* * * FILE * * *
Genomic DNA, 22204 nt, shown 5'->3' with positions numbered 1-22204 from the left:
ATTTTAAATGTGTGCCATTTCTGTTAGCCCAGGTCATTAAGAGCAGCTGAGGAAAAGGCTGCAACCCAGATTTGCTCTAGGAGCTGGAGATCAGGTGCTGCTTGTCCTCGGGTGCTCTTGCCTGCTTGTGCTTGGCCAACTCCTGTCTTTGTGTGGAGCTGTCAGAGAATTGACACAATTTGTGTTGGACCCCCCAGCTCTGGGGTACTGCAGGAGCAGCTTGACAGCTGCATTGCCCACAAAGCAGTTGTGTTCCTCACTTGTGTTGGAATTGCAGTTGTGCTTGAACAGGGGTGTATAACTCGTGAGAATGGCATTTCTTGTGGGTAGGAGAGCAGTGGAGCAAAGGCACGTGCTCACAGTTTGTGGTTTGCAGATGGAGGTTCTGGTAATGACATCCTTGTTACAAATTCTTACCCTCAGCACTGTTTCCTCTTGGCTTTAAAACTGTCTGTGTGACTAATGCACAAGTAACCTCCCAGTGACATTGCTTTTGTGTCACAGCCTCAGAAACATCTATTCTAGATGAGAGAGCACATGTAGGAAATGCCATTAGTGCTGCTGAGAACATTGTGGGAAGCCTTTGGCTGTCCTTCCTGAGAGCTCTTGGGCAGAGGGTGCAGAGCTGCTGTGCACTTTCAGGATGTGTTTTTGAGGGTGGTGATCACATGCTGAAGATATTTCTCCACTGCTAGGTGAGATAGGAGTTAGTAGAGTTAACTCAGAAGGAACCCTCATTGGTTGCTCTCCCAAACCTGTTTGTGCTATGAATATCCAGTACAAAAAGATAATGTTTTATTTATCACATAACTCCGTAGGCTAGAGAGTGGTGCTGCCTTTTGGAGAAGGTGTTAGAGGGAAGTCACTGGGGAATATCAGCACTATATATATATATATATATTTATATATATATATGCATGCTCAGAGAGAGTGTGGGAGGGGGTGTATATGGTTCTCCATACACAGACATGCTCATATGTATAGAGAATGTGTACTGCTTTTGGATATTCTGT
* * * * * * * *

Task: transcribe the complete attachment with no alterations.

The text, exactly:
Genomic DNA, 22204 nt, shown 5'->3' with positions numbered 1-22204 from the left:
ATTTTAAATGTGTGCCATTTCTGTTAGCCCAGGTCATTAAGAGCAGCTGAGGAAAAGGCTGCAACCCAGATTTGCTCTAGGAGCTGGAGATCAGGTGCTGCTTGTCCTCGGGTGCTCTTGCCTGCTTGTGCTTGGCCAACTCCTGTCTTTGTGTGGAGCTGTCAGAGAATTGACACAATTTGTGTTGGACCCCCCAGCTCTGGGGTACTGCAGGAGCAGCTTGACAGCTGCATTGCCCACAAAGCAGTTGTGTTCCTCACTTGTGTTGGAATTGCAGTTGTGCTTGAACAGGGGTGTATAACTCGTGAGAATGGCATTTCTTGTGGGTAGGAGAGCAGTGGAGCAAAGGCACGTGCTCACAGTTTGTGGTTTGCAGATGGAGGTTCTGGTAATGACATCCTTGTTACAAATTCTTACCCTCAGCACTGTTTCCTCTTGGCTTTAAAACTGTCTGTGTGACTAATGCACAAGTAACCTCCCAGTGACATTGCTTTTGTGTCACAGCCTCAGAAACATCTATTCTAGATGAGAGAGCACATGTAGGAAATGCCATTAGTGCTGCTGAGAACATTGTGGGAAGCCTTTGGCTGTCCTTCCTGAGAGCTCTTGGGCAGAGGGTGCAGAGCTGCTGTGCACTTTCAGGATGTGTTTTTGAGGGTGGTGATCACATGCTGAAGATATTTCTCCACTGCTAGGTGAGATAGGAGTTAGTAGAGTTAACTCAGAAGGAACCCTCATTGGTTGCTCTCCCAAACCTGTTTGTGCTATGAATATCCAGTACAAAAAGATAATGTTTTATTTATCACATAACTCCGTAGGCTAGAGAGTGGTGCTGCCTTTTGGAGAAGGTGTTAGAGGGAAGTCACTGGGGAATATCAGCACTATATATATATATATATATTTATATATATATATGCATGCTCAGAGAGAGTGTGGGAGGGGGTGTATATGGTTCTCCATACACAGACATGCTCATATGTATAGAGAATGTGTACTGCTTTTGGATATTCTGT